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New fuel tank   Total Page Hits: 645

Post Type: Technical/Project

Boat Part: Not Specified

Date Modified: 07/22/2017 5:28 PM

Details

Our boat came with an Attwood 3 gallon tank. It had never been used and turned out to be the single worst piece of gas related equipment I've ever dealt with. In every single possible situation it leaked like a sieve, just dribbling out the top. I looked online and it's a common problem with the design.

I don't like sailing with the tank in the cockpit. Besides looking bad, my boat is crawling with small children and a gas tank is a bad thing to have underfoot. Last of all, we went out for a spirited sail and forgot to close the cap on the lousy tank (it has to be open, since there's no vent cap on top) and it splashed out into my cockpit, causing me to trail an oil slick.

In our last M17, Little Breeze, we had the tank in a locker. I couldn't remember which locker or how it had been done, but now I realize it must have been just like I ended up doing this time.

First I measured the opening to the only closed off locker, the ice chest on the starboard side. There was only one tank that fit, the Scepter 3 gallon. I ordered it and when it arrived it fit like a (kind of tight) glove. It has to be slipped in one end first, but once in the locker there is plenty of room.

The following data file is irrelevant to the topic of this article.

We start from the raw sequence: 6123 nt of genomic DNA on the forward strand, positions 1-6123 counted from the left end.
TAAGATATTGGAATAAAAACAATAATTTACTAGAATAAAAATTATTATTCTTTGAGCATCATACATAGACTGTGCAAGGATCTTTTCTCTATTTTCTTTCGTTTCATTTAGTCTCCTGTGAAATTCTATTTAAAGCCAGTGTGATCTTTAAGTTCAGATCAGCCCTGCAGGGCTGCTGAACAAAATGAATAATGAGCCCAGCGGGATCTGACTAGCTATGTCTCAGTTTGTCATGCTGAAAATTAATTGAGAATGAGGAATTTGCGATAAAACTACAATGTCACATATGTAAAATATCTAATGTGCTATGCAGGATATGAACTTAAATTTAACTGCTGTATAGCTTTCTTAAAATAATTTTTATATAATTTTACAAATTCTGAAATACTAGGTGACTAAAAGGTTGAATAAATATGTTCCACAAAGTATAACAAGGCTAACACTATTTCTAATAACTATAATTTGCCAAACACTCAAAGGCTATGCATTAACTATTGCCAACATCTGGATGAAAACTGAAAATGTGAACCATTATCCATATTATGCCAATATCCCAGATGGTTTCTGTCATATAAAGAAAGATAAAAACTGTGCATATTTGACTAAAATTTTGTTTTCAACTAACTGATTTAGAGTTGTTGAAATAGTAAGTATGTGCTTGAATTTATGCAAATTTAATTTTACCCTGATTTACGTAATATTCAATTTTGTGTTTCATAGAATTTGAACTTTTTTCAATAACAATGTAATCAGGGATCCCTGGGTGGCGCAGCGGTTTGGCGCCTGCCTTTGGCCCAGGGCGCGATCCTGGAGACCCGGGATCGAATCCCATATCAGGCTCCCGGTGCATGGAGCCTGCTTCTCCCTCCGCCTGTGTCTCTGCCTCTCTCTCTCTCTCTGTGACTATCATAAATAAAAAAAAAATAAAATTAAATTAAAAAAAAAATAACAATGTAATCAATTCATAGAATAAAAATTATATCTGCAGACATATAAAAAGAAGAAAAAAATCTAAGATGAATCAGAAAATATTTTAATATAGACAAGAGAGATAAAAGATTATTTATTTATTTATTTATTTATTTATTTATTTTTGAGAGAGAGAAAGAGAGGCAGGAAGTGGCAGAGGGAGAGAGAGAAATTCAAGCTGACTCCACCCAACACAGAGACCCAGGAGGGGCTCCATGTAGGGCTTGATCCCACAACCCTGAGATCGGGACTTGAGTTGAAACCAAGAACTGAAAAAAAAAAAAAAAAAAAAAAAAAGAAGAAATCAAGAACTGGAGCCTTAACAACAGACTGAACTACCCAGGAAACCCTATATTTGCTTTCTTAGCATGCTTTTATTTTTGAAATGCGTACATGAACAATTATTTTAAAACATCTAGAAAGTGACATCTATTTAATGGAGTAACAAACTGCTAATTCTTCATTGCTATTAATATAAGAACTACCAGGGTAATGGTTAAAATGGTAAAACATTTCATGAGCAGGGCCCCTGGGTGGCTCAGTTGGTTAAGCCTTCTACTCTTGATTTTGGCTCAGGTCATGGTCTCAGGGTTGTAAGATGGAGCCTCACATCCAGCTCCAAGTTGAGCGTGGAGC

Then I cut a 1 3/8" hole in the side of the locker. I positioned it so that the hose within the locker would have room to snake around and exit without any tight turns. I had to file a couple corners in the hole to make room for the rectangular fuel fitting. I could have cut it more specific to the hose, but I have terrible skill free handing with a dremel and a holesaw was a lot easier.

Then I got an Attwood clam shell vent (large size). It secures with three screws, so I drilled three holes for #6 machine screw. I tapped the three holes to 6-32.

The vent is secured with three 6-32 brass knurled screws. It's set a little bit high to keep the hose from kinking as it comes out. The whole thing unscrews easily to allow the hose to be pulled completely out. If the threads in the fiberglass wear out I'll just throw wingnuts on the backs of the screws.

There's also enough hose left over to pull the tank out of the locker and leave it in the cockpit if fumes become an issue during storage. The Scepter tank seems to not have any of the problems of the Attwood, though, so I'm not sure that'll be necessary. I'll test it this week on my wife, who can smell gasoline from a mile away.

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